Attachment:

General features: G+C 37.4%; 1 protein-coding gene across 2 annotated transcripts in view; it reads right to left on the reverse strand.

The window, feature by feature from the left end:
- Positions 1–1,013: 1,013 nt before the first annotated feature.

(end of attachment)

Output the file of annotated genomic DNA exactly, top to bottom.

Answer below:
General features: G+C 37.4%; 1 protein-coding gene across 2 annotated transcripts in view; it reads right to left on the reverse strand.

The window, feature by feature from the left end:
- Positions 1–1,013: 1,013 nt before the first annotated feature.